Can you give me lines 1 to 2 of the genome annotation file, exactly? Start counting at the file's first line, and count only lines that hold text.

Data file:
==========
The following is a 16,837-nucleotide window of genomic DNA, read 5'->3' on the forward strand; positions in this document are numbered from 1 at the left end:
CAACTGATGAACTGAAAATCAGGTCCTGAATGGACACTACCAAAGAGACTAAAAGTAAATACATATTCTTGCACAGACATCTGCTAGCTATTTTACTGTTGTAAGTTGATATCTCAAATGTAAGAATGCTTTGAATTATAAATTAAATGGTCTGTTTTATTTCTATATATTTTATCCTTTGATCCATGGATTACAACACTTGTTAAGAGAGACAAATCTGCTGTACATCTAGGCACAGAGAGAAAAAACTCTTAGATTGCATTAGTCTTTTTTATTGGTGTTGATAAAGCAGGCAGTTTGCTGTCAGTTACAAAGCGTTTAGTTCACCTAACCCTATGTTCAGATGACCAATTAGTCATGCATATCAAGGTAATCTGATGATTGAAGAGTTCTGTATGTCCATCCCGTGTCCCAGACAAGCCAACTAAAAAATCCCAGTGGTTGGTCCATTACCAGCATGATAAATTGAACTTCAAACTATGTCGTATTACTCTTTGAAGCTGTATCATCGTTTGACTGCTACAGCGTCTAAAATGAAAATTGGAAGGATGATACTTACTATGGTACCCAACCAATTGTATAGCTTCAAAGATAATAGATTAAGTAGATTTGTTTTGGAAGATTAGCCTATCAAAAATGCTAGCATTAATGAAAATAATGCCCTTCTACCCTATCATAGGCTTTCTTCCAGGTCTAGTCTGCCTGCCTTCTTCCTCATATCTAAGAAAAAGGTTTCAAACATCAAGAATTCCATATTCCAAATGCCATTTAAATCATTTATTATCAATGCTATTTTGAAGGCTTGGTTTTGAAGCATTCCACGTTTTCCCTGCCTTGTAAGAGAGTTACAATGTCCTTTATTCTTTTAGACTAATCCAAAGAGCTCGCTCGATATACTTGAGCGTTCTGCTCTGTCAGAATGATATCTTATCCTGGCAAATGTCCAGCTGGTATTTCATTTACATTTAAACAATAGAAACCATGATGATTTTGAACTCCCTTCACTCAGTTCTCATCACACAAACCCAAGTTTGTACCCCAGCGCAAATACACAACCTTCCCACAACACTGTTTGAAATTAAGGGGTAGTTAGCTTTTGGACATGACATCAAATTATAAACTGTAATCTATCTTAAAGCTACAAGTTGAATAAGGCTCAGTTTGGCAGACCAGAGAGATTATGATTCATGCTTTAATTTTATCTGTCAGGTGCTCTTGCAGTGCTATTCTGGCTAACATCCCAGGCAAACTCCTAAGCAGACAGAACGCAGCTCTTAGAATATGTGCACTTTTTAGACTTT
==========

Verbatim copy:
The following is a 16,837-nucleotide window of genomic DNA, read 5'->3' on the forward strand; positions in this document are numbered from 1 at the left end:
CAACTGATGAACTGAAAATCAGGTCCTGAATGGACACTACCAAAGAGACTAAAAGTAAATACATATTCTTGCACAGACATCTGCTAGCTATTTTACTGTTGTAAGTTGATATCTCAAATGTAAGAATGCTTTGAATTATAAATTAAATGGTCTGTTTTATTTCTATATATTTTATCCTTTGATCCATGGATTACAACACTTGTTAAGAGAGACAAATCTGCTGTACATCTAGGCACAGAGAGAAAAAACTCTTAGATTGCATTAGTCTTTTTTATTGGTGTTGATAAAGCAGGCAGTTTGCTGTCAGTTACAAAGCGTTTAGTTCACCTAACCCTATGTTCAGATGACCAATTAGTCATGCATATCAAGGTAATCTGATGATTGAAGAGTTCTGTATGTCCATCCCGTGTCCCAGACAAGCCAACTAAAAAATCCCAGTGGTTGGTCCATTACCAGCATGATAAATTGAACTTCAAACTATGTCGTATTACTCTTTGAAGCTGTATCATCGTTTGACTGCTACAGCGTCTAAAATGAAAATTGGAAGGATGATACTTACTATGGTACCCAACCAATTGTATAGCTTCAAAGATAATAGATTAAGTAGATTTGTTTTGGAAGATTAGCCTATCAAAAATGCTAGCATTAATGAAAATAATGCCCTTCTACCCTATCATAGGCTTTCTTCCAGGTCTAGTCTGCCTGCCTTCTTCCTCATATCTAAGAAAAAGGTTTCAAACATCAAGAATTCCATATTCCAAATGCCATTTAAATCATTTATTATCAATGCTATTTTGAAGGCTTGGTTTTGAAGCATTCCACGTTTTCCCTGCCTTGTAAGAGAGTTACAATGTCCTTTATTCTTTTAGACTAATCCAAAGAGCTCGCTCGATATACTTGAGCGTTCTGCTCTGTCAGAATGATATCTTATCCTGGCAAATGTCCAGCTGGTATTTCATTTACATTTAAACAATAGAAACCATGATGATTTTGAACTCCCTTCACTCAGTTCTCATCACACAAACCCAAGTTTGTACCCCAGCGCAAATACACAACCTTCCCACAACACTGTTTGAAATTAAGGGGTAGTTAGCTTTTGGACATGACATCAAATTATAAACTGTAATCTATCTTAAAGCTACAAGTTGAATAAGGCTCAGTTTGGCAGACCAGAGAGATTATGATTCATGCTTTAATTTTATCTGTCAGGTGCTCTTGCAGTGCTATTCTGGCTAACATCCCAGGCAAACTCCTAAGCAGACAGAACGCAGCTCTTAGAATATGTGCACTTTTTAGACTTT